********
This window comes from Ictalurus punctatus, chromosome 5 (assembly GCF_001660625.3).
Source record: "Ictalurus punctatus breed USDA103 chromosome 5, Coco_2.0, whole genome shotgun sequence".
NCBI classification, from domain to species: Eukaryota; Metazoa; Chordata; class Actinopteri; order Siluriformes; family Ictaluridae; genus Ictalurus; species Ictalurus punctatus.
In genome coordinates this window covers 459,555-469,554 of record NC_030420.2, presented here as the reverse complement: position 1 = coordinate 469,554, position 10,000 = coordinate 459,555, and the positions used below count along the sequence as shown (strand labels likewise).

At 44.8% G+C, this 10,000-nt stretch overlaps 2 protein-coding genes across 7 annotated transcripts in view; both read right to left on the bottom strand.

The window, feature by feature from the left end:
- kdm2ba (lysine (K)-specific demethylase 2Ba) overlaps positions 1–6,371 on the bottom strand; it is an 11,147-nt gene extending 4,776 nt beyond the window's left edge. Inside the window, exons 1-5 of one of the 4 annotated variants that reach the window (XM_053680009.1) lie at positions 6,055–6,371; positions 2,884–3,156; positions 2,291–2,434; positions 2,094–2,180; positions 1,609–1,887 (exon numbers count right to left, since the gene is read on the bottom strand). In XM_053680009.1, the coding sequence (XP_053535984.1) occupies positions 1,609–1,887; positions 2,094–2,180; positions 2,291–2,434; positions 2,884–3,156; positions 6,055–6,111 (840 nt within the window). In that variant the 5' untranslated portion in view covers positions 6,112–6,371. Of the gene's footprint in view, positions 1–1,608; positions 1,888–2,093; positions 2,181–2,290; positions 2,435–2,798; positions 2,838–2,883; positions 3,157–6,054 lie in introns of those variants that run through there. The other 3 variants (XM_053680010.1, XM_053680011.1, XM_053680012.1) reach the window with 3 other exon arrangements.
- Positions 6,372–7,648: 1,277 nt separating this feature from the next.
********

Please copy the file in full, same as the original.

This window comes from Ictalurus punctatus, chromosome 5 (assembly GCF_001660625.3).
Source record: "Ictalurus punctatus breed USDA103 chromosome 5, Coco_2.0, whole genome shotgun sequence".
NCBI classification, from domain to species: Eukaryota; Metazoa; Chordata; class Actinopteri; order Siluriformes; family Ictaluridae; genus Ictalurus; species Ictalurus punctatus.
In genome coordinates this window covers 459,555-469,554 of record NC_030420.2, presented here as the reverse complement: position 1 = coordinate 469,554, position 10,000 = coordinate 459,555, and the positions used below count along the sequence as shown (strand labels likewise).

At 44.8% G+C, this 10,000-nt stretch overlaps 2 protein-coding genes across 7 annotated transcripts in view; both read right to left on the bottom strand.

The window, feature by feature from the left end:
- kdm2ba (lysine (K)-specific demethylase 2Ba) overlaps positions 1–6,371 on the bottom strand; it is an 11,147-nt gene extending 4,776 nt beyond the window's left edge. Inside the window, exons 1-5 of one of the 4 annotated variants that reach the window (XM_053680009.1) lie at positions 6,055–6,371; positions 2,884–3,156; positions 2,291–2,434; positions 2,094–2,180; positions 1,609–1,887 (exon numbers count right to left, since the gene is read on the bottom strand). In XM_053680009.1, the coding sequence (XP_053535984.1) occupies positions 1,609–1,887; positions 2,094–2,180; positions 2,291–2,434; positions 2,884–3,156; positions 6,055–6,111 (840 nt within the window). In that variant the 5' untranslated portion in view covers positions 6,112–6,371. Of the gene's footprint in view, positions 1–1,608; positions 1,888–2,093; positions 2,181–2,290; positions 2,435–2,798; positions 2,838–2,883; positions 3,157–6,054 lie in introns of those variants that run through there. The other 3 variants (XM_053680010.1, XM_053680011.1, XM_053680012.1) reach the window with 3 other exon arrangements.
- Positions 6,372–7,648: 1,277 nt separating this feature from the next.